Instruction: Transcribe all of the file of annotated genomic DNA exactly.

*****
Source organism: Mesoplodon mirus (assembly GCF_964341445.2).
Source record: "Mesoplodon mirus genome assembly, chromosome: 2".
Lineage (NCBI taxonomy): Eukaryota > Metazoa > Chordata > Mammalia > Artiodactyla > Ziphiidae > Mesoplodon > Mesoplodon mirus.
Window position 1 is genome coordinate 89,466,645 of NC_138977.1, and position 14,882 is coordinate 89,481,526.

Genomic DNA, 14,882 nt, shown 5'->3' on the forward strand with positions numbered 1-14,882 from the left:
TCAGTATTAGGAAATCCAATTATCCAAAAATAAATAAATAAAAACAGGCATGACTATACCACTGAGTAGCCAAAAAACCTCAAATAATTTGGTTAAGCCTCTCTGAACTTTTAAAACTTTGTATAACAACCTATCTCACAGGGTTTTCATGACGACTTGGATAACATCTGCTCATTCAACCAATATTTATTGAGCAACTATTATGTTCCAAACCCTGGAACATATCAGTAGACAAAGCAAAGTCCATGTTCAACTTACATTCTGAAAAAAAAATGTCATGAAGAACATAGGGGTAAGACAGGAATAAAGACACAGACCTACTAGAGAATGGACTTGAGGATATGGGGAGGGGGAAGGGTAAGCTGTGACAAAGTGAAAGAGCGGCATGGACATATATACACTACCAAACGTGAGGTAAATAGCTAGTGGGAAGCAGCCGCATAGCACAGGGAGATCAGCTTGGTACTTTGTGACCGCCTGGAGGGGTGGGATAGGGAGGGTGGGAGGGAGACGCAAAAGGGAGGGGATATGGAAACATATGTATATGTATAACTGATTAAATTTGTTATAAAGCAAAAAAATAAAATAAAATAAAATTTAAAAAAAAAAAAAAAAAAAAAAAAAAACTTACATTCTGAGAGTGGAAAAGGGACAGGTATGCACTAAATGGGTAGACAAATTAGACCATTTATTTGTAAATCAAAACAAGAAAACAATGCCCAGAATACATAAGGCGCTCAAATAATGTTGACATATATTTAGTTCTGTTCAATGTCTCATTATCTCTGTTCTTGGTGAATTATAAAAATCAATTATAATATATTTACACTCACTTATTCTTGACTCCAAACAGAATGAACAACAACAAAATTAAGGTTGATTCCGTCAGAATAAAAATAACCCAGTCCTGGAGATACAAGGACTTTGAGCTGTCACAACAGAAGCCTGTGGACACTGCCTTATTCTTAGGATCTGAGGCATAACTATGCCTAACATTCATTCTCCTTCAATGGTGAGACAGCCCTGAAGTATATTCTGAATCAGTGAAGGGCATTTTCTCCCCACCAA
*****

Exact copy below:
Source organism: Mesoplodon mirus (assembly GCF_964341445.2).
Source record: "Mesoplodon mirus genome assembly, chromosome: 2".
Lineage (NCBI taxonomy): Eukaryota > Metazoa > Chordata > Mammalia > Artiodactyla > Ziphiidae > Mesoplodon > Mesoplodon mirus.
Window position 1 is genome coordinate 89,466,645 of NC_138977.1, and position 14,882 is coordinate 89,481,526.

Genomic DNA, 14,882 nt, shown 5'->3' on the forward strand with positions numbered 1-14,882 from the left:
TCAGTATTAGGAAATCCAATTATCCAAAAATAAATAAATAAAAACAGGCATGACTATACCACTGAGTAGCCAAAAAACCTCAAATAATTTGGTTAAGCCTCTCTGAACTTTTAAAACTTTGTATAACAACCTATCTCACAGGGTTTTCATGACGACTTGGATAACATCTGCTCATTCAACCAATATTTATTGAGCAACTATTATGTTCCAAACCCTGGAACATATCAGTAGACAAAGCAAAGTCCATGTTCAACTTACATTCTGAAAAAAAAATGTCATGAAGAACATAGGGGTAAGACAGGAATAAAGACACAGACCTACTAGAGAATGGACTTGAGGATATGGGGAGGGGGAAGGGTAAGCTGTGACAAAGTGAAAGAGCGGCATGGACATATATACACTACCAAACGTGAGGTAAATAGCTAGTGGGAAGCAGCCGCATAGCACAGGGAGATCAGCTTGGTACTTTGTGACCGCCTGGAGGGGTGGGATAGGGAGGGTGGGAGGGAGACGCAAAAGGGAGGGGATATGGAAACATATGTATATGTATAACTGATTAAATTTGTTATAAAGCAAAAAAATAAAATAAAATAAAATTTAAAAAAAAAAAAAAAAAAAAAAAAAAACTTACATTCTGAGAGTGGAAAAGGGACAGGTATGCACTAAATGGGTAGACAAATTAGACCATTTATTTGTAAATCAAAACAAGAAAACAATGCCCAGAATACATAAGGCGCTCAAATAATGTTGACATATATTTAGTTCTGTTCAATGTCTCATTATCTCTGTTCTTGGTGAATTATAAAAATCAATTATAATATATTTACACTCACTTATTCTTGACTCCAAACAGAATGAACAACAACAAAATTAAGGTTGATTCCGTCAGAATAAAAATAACCCAGTCCTGGAGATACAAGGACTTTGAGCTGTCACAACAGAAGCCTGTGGACACTGCCTTATTCTTAGGATCTGAGGCATAACTATGCCTAACATTCATTCTCCTTCAATGGTGAGACAGCCCTGAAGTATATTCTGAATCAGTGAAGGGCATTTTCTCCCCACCAA